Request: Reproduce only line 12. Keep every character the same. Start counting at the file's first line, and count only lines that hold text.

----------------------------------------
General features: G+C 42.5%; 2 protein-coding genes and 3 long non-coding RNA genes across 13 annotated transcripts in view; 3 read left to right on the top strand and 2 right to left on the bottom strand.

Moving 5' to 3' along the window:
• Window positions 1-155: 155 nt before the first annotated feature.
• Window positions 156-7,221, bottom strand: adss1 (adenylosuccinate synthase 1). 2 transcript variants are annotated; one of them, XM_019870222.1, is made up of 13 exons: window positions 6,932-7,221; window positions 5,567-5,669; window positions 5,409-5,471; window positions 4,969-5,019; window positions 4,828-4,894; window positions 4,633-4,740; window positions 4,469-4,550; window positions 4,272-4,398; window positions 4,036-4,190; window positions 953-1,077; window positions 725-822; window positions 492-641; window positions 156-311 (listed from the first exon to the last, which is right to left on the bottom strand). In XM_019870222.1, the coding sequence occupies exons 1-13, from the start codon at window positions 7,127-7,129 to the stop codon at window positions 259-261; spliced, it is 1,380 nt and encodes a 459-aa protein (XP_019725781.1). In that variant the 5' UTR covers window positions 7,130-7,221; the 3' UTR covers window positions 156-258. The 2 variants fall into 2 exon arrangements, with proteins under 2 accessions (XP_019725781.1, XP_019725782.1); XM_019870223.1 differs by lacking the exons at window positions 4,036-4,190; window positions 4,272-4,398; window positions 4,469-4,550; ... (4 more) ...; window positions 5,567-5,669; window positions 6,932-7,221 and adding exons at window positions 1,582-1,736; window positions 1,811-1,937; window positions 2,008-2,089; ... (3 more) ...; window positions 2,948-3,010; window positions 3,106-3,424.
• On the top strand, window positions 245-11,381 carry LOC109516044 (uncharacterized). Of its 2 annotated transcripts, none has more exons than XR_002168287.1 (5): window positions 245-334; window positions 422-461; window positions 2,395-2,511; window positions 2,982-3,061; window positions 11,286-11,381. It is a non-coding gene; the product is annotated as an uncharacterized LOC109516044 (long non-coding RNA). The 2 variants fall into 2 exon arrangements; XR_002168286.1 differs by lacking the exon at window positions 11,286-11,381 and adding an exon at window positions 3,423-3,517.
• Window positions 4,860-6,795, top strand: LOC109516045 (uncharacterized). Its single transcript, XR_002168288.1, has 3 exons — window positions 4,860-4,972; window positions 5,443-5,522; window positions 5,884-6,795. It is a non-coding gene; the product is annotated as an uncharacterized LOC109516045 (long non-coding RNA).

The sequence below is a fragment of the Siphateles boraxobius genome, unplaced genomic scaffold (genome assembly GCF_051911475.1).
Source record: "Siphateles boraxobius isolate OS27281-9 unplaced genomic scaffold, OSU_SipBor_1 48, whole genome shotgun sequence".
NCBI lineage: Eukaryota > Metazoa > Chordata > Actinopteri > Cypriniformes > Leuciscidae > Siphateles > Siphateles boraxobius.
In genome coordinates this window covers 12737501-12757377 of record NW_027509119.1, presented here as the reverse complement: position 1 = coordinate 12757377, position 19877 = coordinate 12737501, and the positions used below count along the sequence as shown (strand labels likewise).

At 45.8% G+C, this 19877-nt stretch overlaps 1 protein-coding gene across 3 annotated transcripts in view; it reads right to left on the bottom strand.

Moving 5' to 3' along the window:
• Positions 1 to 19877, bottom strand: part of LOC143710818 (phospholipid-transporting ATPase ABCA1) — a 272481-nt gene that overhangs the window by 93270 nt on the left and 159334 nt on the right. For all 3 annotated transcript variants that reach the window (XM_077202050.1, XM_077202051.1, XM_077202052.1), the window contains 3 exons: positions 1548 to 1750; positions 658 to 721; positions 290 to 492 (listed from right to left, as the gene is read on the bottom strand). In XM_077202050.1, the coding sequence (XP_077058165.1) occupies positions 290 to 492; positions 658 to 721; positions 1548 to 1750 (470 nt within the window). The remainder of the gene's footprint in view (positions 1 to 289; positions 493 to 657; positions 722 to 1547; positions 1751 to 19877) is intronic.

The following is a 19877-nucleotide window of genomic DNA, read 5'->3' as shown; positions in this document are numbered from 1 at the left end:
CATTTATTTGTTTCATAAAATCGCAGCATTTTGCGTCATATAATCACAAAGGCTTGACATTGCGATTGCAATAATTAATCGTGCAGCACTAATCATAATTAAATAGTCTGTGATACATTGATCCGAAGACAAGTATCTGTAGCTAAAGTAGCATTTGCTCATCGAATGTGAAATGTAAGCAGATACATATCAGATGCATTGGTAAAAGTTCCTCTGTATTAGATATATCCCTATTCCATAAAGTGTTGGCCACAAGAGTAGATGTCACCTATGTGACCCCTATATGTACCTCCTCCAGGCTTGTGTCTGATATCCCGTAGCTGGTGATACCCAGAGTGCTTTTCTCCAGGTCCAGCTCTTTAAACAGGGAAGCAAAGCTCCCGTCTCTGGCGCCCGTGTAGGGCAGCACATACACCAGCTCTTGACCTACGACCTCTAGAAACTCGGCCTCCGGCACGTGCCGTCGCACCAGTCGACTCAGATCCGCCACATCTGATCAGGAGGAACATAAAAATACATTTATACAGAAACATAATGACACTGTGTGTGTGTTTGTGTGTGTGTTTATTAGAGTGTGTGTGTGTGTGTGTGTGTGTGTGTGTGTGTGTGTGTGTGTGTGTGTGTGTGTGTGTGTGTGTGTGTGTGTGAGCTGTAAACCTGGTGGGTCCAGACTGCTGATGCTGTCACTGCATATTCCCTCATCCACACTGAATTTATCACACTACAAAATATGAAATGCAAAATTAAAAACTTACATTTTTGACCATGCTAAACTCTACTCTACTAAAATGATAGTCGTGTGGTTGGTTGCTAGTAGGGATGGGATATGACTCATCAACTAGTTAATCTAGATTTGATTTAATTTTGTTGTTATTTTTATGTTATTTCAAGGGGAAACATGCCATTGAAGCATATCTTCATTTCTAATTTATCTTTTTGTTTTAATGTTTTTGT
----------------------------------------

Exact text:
Moving 5' to 3' along the window: